Galectin-3 Regulates Oxidant Stress in Obesity

Caleb A. Padgett, Andrew C. Speese, Cody L. Rosewater, Zachary L. Corley, James D. Mintz, David J. Fulton, David W. Stepp

Research output: Contribution to journalArticlepeer-review

Abstract

OBJECTIVE: Investigate the mechanism by which overexpression of Galectin-3 (GAL3) in the endothelium of obese mice contributes to excess reactive oxygen species (ROS) production and subsequent vascular dysfunction. METHODS: db/db mice, a well-characterized model of human obesity, were crossed with mice lacking GAL3, a receptor for advanced glycation end products, to generate lean and obese mice with and without GAL3 deletion. Metabolic and cardiovascular endpoints were assessed by mRNA and protein expression in freshly isolated microvascular endothelial cells, microvascular reactivity assessed by pressure myography, and ROS production assessed by dihydroethidium (DHE) staining. Other previously characterized db/db colonies were utilized to further elucidate the mechanistic contributions of GAL3, including mice harboring deletions of NADPH Oxidase I (NOX1), Myostatin (MSTN), and Protein Tyrosine Phosphatase 1B (PTP1B). RESULTS: Deletion of GAL3 in obese mice had no observable effect on anatomical, metabolic, or plasma phenotype, except for normalizing levels of plasma ROS as evidenced by decrease in thiobarbituric acid reactive substances (TBARS). Obese mice exhibited profound endothelial dysfunction, which was rescued by deletion of GAL3. Our data demonstrate that NOX1, the predominant source of endothelial superoxide production, is significantly downregulated by GAL3 deletion, thereby restoring endothelial function and ameliorating endothelial ROS production in obesity. Furthermore, we demonstrate that GAL3-mediated NOX1 overexpression is amenable to improvements in metabolic status, such as lowering blood glucose with metformin, improving glucose handling by augmenting muscle mass through deletion of MSTN, or improving insulin signaling through deletion of PTP1B. CONCLUSION: Taken together, these data demonstrate that the overproduction of superoxide by endothelial NOX1 is regulated by the metabolic sensor GAL3 in obesity, leading to endothelial dysfunction and subsequent cardiovascular disease. This pathway presents an attractive target for therapeutic intervention to break the link between aberrant metabolism in obesity and its corresponding vascular pathologies.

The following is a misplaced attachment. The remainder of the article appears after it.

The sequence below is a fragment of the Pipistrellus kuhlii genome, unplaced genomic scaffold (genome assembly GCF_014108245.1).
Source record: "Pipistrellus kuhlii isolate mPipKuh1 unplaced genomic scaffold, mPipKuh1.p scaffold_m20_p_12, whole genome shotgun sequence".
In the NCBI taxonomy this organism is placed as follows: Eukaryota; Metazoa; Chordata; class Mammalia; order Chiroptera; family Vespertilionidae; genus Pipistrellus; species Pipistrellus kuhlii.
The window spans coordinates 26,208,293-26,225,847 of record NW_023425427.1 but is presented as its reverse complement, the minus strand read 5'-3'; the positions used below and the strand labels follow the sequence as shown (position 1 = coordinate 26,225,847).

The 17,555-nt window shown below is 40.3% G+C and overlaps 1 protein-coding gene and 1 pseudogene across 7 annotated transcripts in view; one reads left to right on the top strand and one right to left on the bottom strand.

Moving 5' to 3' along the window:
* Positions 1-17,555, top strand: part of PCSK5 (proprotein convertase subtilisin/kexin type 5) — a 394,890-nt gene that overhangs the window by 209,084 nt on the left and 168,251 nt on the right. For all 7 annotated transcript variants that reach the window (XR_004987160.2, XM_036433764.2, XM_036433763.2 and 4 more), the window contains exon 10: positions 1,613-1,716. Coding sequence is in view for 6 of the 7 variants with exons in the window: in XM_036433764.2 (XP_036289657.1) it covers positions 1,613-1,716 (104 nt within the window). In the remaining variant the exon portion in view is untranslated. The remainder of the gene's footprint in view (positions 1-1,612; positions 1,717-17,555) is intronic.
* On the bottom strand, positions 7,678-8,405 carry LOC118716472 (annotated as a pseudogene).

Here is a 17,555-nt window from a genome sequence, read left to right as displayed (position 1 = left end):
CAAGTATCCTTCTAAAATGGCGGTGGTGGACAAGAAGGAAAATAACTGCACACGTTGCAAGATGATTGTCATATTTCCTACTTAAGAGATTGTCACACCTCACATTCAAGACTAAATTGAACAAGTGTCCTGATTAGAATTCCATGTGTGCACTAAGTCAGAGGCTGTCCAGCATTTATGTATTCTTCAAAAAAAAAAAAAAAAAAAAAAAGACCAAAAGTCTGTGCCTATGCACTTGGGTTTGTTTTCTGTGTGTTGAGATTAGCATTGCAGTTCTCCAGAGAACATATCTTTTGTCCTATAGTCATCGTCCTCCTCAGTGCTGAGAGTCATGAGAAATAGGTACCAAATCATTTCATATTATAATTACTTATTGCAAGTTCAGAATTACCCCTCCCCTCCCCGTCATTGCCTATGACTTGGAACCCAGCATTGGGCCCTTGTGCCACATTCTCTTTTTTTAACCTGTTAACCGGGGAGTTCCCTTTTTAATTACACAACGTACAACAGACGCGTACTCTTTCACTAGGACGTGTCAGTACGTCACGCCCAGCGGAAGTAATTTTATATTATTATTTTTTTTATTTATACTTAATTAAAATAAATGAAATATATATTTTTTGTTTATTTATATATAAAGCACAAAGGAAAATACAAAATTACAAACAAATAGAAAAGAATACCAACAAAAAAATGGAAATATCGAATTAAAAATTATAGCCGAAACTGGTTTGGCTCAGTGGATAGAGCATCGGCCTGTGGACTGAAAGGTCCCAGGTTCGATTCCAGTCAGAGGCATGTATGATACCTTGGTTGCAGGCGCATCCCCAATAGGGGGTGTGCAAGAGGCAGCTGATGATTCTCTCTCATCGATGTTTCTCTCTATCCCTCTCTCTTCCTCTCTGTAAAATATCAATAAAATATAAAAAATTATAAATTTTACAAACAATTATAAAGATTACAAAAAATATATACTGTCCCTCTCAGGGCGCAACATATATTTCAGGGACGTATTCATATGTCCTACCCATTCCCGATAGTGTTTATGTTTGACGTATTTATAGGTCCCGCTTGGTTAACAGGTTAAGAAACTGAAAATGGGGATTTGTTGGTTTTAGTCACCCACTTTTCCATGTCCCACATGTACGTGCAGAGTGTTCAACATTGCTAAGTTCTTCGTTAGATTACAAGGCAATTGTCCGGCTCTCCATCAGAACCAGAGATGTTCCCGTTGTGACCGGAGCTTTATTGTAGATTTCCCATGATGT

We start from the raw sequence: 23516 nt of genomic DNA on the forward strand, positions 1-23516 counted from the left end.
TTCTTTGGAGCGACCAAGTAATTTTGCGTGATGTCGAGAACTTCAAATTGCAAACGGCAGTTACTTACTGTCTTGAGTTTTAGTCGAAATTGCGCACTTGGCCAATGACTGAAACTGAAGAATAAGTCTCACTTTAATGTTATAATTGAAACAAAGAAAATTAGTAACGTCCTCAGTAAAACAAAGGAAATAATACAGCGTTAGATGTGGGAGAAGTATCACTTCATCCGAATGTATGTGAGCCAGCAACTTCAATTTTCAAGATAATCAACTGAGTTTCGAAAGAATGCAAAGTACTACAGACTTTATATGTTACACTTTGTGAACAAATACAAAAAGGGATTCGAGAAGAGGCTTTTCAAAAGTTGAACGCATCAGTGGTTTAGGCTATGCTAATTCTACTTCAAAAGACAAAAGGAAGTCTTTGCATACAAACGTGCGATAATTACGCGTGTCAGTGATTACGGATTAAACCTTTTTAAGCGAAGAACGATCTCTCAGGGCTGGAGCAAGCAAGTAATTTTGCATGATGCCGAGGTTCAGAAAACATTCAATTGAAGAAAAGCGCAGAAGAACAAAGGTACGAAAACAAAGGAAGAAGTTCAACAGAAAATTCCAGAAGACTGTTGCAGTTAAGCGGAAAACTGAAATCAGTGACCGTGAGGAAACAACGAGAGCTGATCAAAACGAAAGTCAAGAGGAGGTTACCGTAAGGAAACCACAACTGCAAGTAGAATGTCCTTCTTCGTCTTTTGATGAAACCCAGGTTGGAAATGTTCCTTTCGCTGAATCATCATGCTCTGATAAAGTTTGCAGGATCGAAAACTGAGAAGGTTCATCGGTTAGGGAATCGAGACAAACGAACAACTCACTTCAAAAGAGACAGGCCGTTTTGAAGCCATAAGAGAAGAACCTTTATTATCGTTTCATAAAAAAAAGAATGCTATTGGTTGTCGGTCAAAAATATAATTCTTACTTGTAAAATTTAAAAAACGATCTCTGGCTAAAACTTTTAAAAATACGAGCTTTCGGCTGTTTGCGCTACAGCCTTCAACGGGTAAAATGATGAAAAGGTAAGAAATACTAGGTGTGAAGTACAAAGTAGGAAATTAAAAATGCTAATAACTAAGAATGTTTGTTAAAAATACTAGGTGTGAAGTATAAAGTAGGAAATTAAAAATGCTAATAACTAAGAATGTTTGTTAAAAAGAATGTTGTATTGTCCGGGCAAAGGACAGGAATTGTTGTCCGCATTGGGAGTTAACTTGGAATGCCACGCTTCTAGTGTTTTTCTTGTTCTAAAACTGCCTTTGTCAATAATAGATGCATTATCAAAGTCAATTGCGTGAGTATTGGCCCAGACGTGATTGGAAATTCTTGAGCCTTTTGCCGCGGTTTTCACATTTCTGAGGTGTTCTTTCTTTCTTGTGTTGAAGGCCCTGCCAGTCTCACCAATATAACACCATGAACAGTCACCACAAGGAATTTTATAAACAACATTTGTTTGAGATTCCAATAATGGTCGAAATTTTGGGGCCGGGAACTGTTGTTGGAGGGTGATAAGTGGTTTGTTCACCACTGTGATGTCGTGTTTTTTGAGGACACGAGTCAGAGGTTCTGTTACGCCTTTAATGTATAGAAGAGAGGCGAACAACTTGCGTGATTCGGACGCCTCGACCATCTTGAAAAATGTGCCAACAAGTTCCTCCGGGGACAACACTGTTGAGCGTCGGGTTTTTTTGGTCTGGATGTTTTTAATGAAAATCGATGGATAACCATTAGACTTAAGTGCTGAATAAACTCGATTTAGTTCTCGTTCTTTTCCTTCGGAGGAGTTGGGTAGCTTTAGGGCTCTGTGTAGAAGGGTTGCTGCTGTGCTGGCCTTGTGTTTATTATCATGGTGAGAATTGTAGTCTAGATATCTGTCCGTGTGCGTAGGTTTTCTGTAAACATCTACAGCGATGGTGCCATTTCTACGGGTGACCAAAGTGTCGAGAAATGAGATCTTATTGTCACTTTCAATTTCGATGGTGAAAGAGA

ASJC Scopus subject areas

  • Biotechnology
  • Biochemistry
  • Molecular Biology
  • Genetics

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